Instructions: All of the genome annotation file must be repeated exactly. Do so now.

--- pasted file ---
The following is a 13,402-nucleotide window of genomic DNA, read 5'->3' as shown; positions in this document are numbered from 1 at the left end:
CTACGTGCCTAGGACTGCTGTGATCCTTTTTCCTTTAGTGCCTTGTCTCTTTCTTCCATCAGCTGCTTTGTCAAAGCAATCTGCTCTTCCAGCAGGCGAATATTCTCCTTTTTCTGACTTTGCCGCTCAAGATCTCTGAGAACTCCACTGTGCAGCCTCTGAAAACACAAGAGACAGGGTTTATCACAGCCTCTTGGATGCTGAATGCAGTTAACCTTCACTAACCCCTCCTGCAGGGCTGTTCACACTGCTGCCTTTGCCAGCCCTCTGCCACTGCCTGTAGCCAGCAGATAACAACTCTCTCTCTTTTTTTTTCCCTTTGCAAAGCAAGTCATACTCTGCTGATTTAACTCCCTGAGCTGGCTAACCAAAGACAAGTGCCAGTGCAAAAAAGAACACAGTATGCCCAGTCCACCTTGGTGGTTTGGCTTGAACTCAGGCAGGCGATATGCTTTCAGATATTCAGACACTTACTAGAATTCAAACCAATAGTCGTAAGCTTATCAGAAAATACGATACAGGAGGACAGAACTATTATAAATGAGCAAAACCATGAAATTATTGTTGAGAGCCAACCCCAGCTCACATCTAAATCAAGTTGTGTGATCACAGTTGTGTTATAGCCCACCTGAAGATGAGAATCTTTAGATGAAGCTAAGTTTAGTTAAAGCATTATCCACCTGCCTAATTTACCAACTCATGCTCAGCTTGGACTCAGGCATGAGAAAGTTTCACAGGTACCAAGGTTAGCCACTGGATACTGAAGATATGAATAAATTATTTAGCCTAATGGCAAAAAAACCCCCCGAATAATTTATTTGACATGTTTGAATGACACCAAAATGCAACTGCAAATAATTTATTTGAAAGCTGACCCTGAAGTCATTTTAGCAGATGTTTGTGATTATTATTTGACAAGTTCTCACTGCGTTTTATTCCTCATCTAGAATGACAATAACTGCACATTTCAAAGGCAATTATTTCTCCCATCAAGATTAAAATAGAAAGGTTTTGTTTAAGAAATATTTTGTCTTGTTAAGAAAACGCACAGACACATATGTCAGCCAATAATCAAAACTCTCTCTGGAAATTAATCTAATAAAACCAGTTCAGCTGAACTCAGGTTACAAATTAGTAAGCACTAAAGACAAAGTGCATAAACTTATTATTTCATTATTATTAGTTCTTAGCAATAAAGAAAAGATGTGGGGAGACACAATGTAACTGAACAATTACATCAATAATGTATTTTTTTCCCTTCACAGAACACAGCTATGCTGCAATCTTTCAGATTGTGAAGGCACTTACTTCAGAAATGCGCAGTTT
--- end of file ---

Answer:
The following is a 13,402-nucleotide window of genomic DNA, read 5'->3' as shown; positions in this document are numbered from 1 at the left end:
CTACGTGCCTAGGACTGCTGTGATCCTTTTTCCTTTAGTGCCTTGTCTCTTTCTTCCATCAGCTGCTTTGTCAAAGCAATCTGCTCTTCCAGCAGGCGAATATTCTCCTTTTTCTGACTTTGCCGCTCAAGATCTCTGAGAACTCCACTGTGCAGCCTCTGAAAACACAAGAGACAGGGTTTATCACAGCCTCTTGGATGCTGAATGCAGTTAACCTTCACTAACCCCTCCTGCAGGGCTGTTCACACTGCTGCCTTTGCCAGCCCTCTGCCACTGCCTGTAGCCAGCAGATAACAACTCTCTCTCTTTTTTTTTCCCTTTGCAAAGCAAGTCATACTCTGCTGATTTAACTCCCTGAGCTGGCTAACCAAAGACAAGTGCCAGTGCAAAAAAGAACACAGTATGCCCAGTCCACCTTGGTGGTTTGGCTTGAACTCAGGCAGGCGATATGCTTTCAGATATTCAGACACTTACTAGAATTCAAACCAATAGTCGTAAGCTTATCAGAAAATACGATACAGGAGGACAGAACTATTATAAATGAGCAAAACCATGAAATTATTGTTGAGAGCCAACCCCAGCTCACATCTAAATCAAGTTGTGTGATCACAGTTGTGTTATAGCCCACCTGAAGATGAGAATCTTTAGATGAAGCTAAGTTTAGTTAAAGCATTATCCACCTGCCTAATTTACCAACTCATGCTCAGCTTGGACTCAGGCATGAGAAAGTTTCACAGGTACCAAGGTTAGCCACTGGATACTGAAGATATGAATAAATTATTTAGCCTAATGGCAAAAAAACCCCCCGAATAATTTATTTGACATGTTTGAATGACACCAAAATGCAACTGCAAATAATTTATTTGAAAGCTGACCCTGAAGTCATTTTAGCAGATGTTTGTGATTATTATTTGACAAGTTCTCACTGCGTTTTATTCCTCATCTAGAATGACAATAACTGCACATTTCAAAGGCAATTATTTCTCCCATCAAGATTAAAATAGAAAGGTTTTGTTTAAGAAATATTTTGTCTTGTTAAGAAAACGCACAGACACATATGTCAGCCAATAATCAAAACTCTCTCTGGAAATTAATCTAATAAAACCAGTTCAGCTGAACTCAGGTTACAAATTAGTAAGCACTAAAGACAAAGTGCATAAACTTATTATTTCATTATTATTAGTTCTTAGCAATAAAGAAAAGATGTGGGGAGACACAATGTAACTGAACAATTACATCAATAATGTATTTTTTTCCCTTCACAGAACACAGCTATGCTGCAATCTTTCAGATTGTGAAGGCACTTACTTCAGAAATGCGCAGTTT